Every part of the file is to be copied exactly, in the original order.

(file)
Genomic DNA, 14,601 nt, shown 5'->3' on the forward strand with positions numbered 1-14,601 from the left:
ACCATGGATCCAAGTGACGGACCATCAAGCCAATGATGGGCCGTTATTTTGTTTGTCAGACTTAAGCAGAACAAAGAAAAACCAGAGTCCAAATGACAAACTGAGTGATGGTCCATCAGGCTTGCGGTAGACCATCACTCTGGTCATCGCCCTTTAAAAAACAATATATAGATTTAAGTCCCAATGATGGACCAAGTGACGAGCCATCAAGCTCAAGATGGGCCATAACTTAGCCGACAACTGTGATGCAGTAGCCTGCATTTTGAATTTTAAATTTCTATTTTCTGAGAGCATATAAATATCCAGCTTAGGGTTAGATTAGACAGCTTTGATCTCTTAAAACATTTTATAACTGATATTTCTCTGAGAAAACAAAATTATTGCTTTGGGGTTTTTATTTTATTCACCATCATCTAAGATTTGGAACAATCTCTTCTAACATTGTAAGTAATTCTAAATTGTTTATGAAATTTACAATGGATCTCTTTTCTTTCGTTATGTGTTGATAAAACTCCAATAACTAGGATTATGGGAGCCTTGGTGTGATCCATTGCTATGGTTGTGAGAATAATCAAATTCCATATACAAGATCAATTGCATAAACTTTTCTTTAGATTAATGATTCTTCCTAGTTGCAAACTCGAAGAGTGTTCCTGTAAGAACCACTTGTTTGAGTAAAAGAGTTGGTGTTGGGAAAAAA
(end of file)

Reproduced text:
Genomic DNA, 14,601 nt, shown 5'->3' on the forward strand with positions numbered 1-14,601 from the left:
ACCATGGATCCAAGTGACGGACCATCAAGCCAATGATGGGCCGTTATTTTGTTTGTCAGACTTAAGCAGAACAAAGAAAAACCAGAGTCCAAATGACAAACTGAGTGATGGTCCATCAGGCTTGCGGTAGACCATCACTCTGGTCATCGCCCTTTAAAAAACAATATATAGATTTAAGTCCCAATGATGGACCAAGTGACGAGCCATCAAGCTCAAGATGGGCCATAACTTAGCCGACAACTGTGATGCAGTAGCCTGCATTTTGAATTTTAAATTTCTATTTTCTGAGAGCATATAAATATCCAGCTTAGGGTTAGATTAGACAGCTTTGATCTCTTAAAACATTTTATAACTGATATTTCTCTGAGAAAACAAAATTATTGCTTTGGGGTTTTTATTTTATTCACCATCATCTAAGATTTGGAACAATCTCTTCTAACATTGTAAGTAATTCTAAATTGTTTATGAAATTTACAATGGATCTCTTTTCTTTCGTTATGTGTTGATAAAACTCCAATAACTAGGATTATGGGAGCCTTGGTGTGATCCATTGCTATGGTTGTGAGAATAATCAAATTCCATATACAAGATCAATTGCATAAACTTTTCTTTAGATTAATGATTCTTCCTAGTTGCAAACTCGAAGAGTGTTCCTGTAAGAACCACTTGTTTGAGTAAAAGAGTTGGTGTTGGGAAAAAA